Nichiren Buddhism’s Propagation

Today I begin reprinting “A Phrase A Day,” a small book of 31 quotes from Nichiren’s writing paired with explanatory text from Nichiren Shu priests in America in 1986. You can download a PDF copy of the book here.

When first introduced to Nichiren Shonin and the Lotus Sutra and Namu-Myoho-Renge-Kyo, I wondered why such a wonderful teaching was so little-known in America.  Now, many many years later, I realize my puzzlement was really naivete exacerbated by my life experiences as a Caucasian male child of Protestant Christians, economically comfortable if not rich, secure in the knowledge that the system will protect my rights.

That was certainly not the experience of the five families of Japanese immigrants and the children of immigrants who formed the Sacramento Nichiren Buddhist Church in 1931 at the height of the Japanese nationalism that eventually led to the War in the Pacific. The Gohonzon Mandala that hangs behind the statue of Nichiren on the altar most likely came from Kokuchūkai (Pillar of the Nation), a Nichirenist ultranationalist group connected to Tanaka Chigaku.

In the 1930s there was no Nichiren Buddhism without Japanese heritage. When World War II came and all of the Japanese in Sacramento were rounded up and shipped to distant camps, there were no church members left behind.

In 1986, when “A Phrase A Day” was published by the Nichiren Shu Overseas Propagation Promotion Association,  the focus of propagation remained the descendants of Japanese immigrants.

Rev. Shingaku Oikawa, president of the Nichiren Shu Overseas Propagation Promotion Association, writes in the Preface:

I established Myokakuji Betsuin Temple, a Nichiren Buddhist temple, in San Jose, California, U.S.A. five years ago. At that time, I made several trips to the U.S.A. visiting various Buddhist temples in America, including non-Nichiren temples, in order to grasp the real situation of their activities. I was greatly impressed to see generally beautiful temple buildings in Los Angeles, San Francisco, and other cities with ministers engaged in active missionary work. I learned, however, that they had one problem in common: a generation change in membership. Young members hardly understand Japanese. Consequently, more and more of them stay away from Buddhist temples, where Japanese is the means of communication and propagation. Aged, non-English speaking ministers are incapable of attracting young members. As the first- and second-generation members die, there are hardly any young members ready to take their place.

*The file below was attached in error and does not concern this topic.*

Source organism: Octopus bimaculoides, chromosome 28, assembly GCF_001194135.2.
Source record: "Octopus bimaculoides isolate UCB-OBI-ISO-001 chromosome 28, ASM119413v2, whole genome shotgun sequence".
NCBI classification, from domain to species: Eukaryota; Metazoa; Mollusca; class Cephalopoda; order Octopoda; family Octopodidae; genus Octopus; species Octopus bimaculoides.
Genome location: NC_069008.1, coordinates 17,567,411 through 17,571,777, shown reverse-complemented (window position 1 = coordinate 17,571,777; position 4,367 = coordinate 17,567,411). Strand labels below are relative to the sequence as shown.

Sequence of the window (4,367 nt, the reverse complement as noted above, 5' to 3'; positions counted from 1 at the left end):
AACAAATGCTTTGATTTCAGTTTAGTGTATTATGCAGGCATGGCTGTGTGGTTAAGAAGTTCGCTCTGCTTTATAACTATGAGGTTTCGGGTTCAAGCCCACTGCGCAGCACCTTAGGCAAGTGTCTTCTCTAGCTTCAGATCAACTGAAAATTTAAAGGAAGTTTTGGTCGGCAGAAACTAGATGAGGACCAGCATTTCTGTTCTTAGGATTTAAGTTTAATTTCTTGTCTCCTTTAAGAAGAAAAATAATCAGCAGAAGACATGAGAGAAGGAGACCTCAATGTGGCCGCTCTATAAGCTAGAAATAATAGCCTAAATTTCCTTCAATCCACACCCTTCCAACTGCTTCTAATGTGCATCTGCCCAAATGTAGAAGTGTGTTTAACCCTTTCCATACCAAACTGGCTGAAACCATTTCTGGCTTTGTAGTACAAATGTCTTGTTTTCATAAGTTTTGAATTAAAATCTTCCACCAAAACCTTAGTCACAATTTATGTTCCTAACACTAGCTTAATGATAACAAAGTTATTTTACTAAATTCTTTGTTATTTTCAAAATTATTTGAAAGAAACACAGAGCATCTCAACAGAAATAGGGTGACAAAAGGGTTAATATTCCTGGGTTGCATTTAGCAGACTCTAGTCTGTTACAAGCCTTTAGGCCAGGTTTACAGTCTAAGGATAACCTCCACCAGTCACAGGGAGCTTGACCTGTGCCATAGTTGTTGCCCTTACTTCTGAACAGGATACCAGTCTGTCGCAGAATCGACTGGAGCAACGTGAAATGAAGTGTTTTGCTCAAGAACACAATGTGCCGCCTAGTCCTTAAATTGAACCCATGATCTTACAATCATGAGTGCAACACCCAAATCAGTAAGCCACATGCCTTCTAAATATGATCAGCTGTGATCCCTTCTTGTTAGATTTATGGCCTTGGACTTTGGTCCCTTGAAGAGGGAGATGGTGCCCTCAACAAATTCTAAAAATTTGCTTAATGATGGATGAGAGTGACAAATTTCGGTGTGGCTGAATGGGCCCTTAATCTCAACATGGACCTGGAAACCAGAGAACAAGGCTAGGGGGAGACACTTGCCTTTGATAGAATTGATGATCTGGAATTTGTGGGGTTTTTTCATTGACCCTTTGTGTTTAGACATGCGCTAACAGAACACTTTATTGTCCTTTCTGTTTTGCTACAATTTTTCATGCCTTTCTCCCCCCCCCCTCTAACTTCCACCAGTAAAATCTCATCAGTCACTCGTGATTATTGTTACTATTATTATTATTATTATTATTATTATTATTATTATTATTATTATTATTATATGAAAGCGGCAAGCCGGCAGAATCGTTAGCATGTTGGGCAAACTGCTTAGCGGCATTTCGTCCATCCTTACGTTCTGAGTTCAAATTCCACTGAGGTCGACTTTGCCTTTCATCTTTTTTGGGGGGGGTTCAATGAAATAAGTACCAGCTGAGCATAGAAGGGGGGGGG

The ropes binding Nichiren Buddhism to Japanese culture and heritage have loosened over the years. In 2015, as part of a reorganization of Nichiren Shu propagation efforts, the headquarters in Tokyo issue guidelines that specified that propagation points (e.g. churches) must “have an open propagation policy towards any person regardless of race, gender or sexual orientation.”

While the Sacramento Nichiren Buddhist Church still celebrates its Japanese heritage with Japanese Food Bazaars and Mochi sales, this Caucasian child of Protestant Christians has never felt in any way less a member of the church. I was welcomed warmly on the first day I attended services, as have other non-Japanese newcomers.

The limit on Nichiren Buddhism’s propagation in 1931 and even in 1986 has been if not removed at least made less limiting. Nichiren Buddhism today is not lessened by its expansion regardless of race, gender or sexual orientation. Nichiren Buddhism today embraces all of the Eternal Shakyamuni’s children. This surely is the ultimate goal of Nichiren Shonin.